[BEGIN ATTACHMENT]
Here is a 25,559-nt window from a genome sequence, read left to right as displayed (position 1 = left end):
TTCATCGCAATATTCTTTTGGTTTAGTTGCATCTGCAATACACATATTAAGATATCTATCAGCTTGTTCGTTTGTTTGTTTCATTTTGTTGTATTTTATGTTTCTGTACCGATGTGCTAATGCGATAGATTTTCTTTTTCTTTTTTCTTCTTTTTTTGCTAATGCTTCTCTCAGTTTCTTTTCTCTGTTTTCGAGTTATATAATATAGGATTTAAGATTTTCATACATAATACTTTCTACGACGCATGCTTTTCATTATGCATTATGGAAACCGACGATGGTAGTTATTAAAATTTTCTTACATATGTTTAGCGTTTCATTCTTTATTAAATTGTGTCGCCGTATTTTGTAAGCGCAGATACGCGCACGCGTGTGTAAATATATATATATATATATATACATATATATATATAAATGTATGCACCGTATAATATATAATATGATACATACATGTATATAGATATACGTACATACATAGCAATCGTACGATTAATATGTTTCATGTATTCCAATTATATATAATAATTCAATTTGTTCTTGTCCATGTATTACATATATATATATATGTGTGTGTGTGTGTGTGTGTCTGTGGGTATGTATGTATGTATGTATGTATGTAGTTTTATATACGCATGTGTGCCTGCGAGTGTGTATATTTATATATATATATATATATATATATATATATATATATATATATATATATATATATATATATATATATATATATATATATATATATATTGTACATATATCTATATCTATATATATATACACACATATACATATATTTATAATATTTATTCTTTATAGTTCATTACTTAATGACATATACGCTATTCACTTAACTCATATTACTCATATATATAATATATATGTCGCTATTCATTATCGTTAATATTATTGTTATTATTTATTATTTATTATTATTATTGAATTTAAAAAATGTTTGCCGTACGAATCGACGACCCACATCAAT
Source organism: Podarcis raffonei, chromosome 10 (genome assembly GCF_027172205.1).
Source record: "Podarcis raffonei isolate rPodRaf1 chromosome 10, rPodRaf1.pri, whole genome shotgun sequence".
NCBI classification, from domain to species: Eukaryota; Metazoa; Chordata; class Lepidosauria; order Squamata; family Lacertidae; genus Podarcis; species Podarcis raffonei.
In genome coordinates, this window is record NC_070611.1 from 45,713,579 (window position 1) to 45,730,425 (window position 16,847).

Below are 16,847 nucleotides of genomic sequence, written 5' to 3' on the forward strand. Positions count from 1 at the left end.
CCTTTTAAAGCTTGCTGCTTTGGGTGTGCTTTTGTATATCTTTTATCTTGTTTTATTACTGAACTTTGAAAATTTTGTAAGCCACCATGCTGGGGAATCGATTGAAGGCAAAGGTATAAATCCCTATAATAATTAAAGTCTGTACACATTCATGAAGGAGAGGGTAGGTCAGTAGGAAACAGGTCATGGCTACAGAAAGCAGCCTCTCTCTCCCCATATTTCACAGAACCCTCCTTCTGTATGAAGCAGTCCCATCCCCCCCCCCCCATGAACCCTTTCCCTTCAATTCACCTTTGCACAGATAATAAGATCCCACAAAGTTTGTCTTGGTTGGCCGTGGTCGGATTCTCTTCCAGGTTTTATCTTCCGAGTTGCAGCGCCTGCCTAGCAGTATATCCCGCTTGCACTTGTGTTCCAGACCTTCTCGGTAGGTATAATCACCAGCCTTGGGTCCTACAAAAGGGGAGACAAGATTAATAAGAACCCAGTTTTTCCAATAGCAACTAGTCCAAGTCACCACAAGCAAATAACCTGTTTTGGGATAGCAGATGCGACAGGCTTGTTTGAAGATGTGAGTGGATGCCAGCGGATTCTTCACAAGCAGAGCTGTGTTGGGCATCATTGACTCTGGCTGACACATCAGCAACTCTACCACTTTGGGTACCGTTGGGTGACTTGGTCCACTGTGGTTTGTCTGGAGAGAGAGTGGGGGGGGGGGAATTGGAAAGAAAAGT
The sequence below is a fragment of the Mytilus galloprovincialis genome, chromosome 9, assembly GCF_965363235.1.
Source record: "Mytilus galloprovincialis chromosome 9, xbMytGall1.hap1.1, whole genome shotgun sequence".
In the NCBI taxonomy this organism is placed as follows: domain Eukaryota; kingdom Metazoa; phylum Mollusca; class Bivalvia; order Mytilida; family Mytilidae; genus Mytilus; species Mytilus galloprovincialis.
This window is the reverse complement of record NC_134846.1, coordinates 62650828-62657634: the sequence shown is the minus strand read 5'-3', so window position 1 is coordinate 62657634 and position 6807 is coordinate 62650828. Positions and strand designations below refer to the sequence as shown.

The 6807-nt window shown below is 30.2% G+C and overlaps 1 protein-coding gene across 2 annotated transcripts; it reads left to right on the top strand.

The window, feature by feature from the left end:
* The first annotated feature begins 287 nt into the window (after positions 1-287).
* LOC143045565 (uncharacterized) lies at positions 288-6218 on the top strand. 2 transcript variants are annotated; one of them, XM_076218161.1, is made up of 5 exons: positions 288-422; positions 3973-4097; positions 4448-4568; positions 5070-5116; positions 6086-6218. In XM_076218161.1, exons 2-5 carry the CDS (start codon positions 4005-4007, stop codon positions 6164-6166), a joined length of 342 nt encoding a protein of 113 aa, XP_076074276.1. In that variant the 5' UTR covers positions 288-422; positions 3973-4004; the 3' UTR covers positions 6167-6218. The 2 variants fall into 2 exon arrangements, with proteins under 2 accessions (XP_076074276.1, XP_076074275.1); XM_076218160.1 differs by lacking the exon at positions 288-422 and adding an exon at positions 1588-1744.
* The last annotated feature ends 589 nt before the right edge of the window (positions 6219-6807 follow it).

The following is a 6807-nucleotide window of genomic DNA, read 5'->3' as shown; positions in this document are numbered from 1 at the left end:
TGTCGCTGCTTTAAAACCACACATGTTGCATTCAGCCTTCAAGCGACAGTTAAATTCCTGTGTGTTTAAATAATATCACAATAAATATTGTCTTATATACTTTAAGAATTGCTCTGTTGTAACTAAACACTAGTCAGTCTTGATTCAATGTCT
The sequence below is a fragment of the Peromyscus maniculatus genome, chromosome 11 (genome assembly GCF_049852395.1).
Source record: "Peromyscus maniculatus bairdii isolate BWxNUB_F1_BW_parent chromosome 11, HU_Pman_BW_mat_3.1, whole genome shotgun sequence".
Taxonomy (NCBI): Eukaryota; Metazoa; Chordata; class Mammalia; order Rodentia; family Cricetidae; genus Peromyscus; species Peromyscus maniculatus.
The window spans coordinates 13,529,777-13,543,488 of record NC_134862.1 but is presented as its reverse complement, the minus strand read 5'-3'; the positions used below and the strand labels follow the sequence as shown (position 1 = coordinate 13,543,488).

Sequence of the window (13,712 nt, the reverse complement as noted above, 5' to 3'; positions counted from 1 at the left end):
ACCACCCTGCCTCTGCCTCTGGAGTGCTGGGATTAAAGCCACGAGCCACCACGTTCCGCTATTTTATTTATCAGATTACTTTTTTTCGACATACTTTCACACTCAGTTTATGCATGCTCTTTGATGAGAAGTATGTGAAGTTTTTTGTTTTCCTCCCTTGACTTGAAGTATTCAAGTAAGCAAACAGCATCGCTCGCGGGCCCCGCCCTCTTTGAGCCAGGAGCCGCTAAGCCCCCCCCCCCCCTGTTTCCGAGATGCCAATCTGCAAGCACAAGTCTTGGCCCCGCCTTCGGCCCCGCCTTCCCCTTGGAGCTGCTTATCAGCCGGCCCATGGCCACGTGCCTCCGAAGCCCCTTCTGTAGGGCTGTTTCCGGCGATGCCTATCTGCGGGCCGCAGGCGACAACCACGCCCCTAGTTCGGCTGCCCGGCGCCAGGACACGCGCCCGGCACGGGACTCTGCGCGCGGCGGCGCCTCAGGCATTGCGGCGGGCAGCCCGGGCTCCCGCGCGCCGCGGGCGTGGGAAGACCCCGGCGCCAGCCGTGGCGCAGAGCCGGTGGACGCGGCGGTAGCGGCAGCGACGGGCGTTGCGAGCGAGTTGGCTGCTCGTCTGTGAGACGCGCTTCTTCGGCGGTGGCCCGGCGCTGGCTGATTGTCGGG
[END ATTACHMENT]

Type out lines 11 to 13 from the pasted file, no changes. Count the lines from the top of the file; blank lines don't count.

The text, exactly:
In the NCBI taxonomy this organism is placed as follows: domain Eukaryota; kingdom Metazoa; phylum Mollusca; class Bivalvia; order Mytilida; family Mytilidae; genus Mytilus; species Mytilus galloprovincialis.
This window is the reverse complement of record NC_134846.1, coordinates 62650828-62657634: the sequence shown is the minus strand read 5'-3', so window position 1 is coordinate 62657634 and position 6807 is coordinate 62650828. Positions and strand designations below refer to the sequence as shown.

The 6807-nt window shown below is 30.2% G+C and overlaps 1 protein-coding gene across 2 annotated transcripts; it reads left to right on the top strand.